Occupational Asthma Reference

Lemiere C, Miedinger D, Jacob V, Chaboillez S, Tremblay C, Brannan JD, Comparison of methacholine and mannitol bronchial provocation tests in workers with occupational asthma, J Allergy Clin Immunol, 2012;129:555-556,

Keywords: Canada, manitol, NSBR, induced sputum, method, methacholine, occupational asthma

Known Authors

Catherine Lemière, Hôpital de Sacré Coeur, Montreal, Quebec, Canada Catherine Lemière

David Miedinger, Lucern, Basel and Montreal David Miedinger

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Abstract

This study showed that although mannitol BPT results were positive in the minority of subjects (30%), those with a positive mannitol BPT result had more active disease in terms of greater airflow limitation and more eosinophilic inflammation and higher exhaled nitric oxide levels compared with values seen in subjects with a negative mannitol BPT result. Therefore the mannitol BPT might be more relevant than the methacholine BPT for assessing the impairment/disability of subjects with a previous diagnosis of OA. However, the mannitol BPT was not sensitive for identification of AHR to methacholine in this population. The mannitol BPT was able to successfully induce sputum for obtaining valid sputum cell counts. The quality of sputum samples was better with hypertonic saline than with mannitol but still of good quality after using mannitol. There was a significant discrepancy between the cell counts obtained with hypertonic saline and mannitol for sputum induction. Furthermore, there was a substantial difference between the classifications in the different inflammatory phenotypes between the 2 methods, as shown by the low agreement of the eosinophil (? = 0.1) and paucigranulocytic (? = 0.1) phenotypes between the methacholine and mannitol BPTs (Table II). These results differ somewhat, with previous results showing similar eosinophil and neutrophil cell counts after hypertonic saline and mannitol.9 The protocols used to administer hypertonic saline differed significantly between the 2 studies, which might explain these differences.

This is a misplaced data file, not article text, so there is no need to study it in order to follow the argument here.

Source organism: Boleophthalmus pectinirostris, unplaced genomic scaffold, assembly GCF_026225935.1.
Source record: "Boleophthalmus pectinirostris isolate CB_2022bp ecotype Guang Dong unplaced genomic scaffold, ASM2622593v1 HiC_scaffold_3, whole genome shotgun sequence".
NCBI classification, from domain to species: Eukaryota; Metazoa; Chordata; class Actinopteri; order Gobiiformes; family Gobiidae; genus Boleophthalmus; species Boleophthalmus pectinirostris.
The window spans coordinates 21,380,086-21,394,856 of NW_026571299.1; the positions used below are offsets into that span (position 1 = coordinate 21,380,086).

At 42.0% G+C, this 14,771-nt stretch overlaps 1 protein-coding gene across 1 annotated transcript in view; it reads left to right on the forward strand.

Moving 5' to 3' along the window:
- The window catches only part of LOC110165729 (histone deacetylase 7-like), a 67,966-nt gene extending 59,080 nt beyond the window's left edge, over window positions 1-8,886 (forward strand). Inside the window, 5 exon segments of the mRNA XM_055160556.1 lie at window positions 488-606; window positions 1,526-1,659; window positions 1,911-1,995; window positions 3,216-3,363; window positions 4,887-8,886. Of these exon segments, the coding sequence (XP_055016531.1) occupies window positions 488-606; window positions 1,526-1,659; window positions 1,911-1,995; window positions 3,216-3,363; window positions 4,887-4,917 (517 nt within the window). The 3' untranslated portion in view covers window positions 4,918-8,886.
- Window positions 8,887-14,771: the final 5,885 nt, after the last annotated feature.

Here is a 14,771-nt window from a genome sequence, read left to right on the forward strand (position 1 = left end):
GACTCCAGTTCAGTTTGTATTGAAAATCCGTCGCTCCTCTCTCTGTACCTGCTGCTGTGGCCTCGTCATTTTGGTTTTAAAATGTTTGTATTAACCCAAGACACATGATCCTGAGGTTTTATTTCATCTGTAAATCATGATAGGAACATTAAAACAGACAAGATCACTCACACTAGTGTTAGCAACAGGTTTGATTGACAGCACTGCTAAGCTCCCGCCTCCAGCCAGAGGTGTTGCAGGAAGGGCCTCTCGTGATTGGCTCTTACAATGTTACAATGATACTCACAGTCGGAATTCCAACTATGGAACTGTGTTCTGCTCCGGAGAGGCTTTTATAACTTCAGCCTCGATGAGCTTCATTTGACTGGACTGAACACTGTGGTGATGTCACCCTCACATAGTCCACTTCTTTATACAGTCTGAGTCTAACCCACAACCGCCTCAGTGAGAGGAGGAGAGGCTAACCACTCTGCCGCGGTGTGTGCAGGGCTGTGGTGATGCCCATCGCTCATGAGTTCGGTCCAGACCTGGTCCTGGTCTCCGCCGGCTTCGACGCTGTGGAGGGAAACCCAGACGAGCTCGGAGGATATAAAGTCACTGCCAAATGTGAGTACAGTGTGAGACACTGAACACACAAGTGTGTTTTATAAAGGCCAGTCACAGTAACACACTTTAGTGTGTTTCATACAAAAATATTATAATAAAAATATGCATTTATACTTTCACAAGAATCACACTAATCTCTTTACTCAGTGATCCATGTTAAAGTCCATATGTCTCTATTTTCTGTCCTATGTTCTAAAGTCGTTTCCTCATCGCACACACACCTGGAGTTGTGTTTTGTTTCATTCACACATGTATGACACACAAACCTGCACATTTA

Plain text: This study showed that although mannitol BPT results were positive in the minority of subjects (30%), those with a positive mannitol BPT result had more active disease in terms of greater airflow limitation and more eosinophilic inflammation and higher exhaled nitric oxide levels compared with values seen in subjects with a negative mannitol BPT result. Therefore the mannitol BPT might be more relevant than the methacholine BPT for assessing the impairment/disability of subjects with a previous diagnosis of OA. However, the mannitol BPT was not sensitive for identification of AHR to methacholine in this population. The mannitol BPT was able to successfully induce sputum for obtaining valid sputum cell counts. The quality of sputum samples was better with hypertonic saline than with mannitol but still of good quality after using mannitol. There was a significant discrepancy between the cell counts obtained with hypertonic saline and mannitol for sputum induction. Furthermore, there was a substantial difference between the classifications in the different inflammatory phenotypes between the 2 methods, as shown by the low agreement of the eosinophil (k = 0.1) and paucigranulocytic (k = 0.1) phenotypes between the methacholine and mannitol BPTs (Table II). These results differ somewhat, with previous results showing similar eosinophil and neutrophil cell counts after hypertonic saline and mannitol.9 The protocols used to administer hypertonic saline differed significantly between the 2 studies, which might explain these differences.

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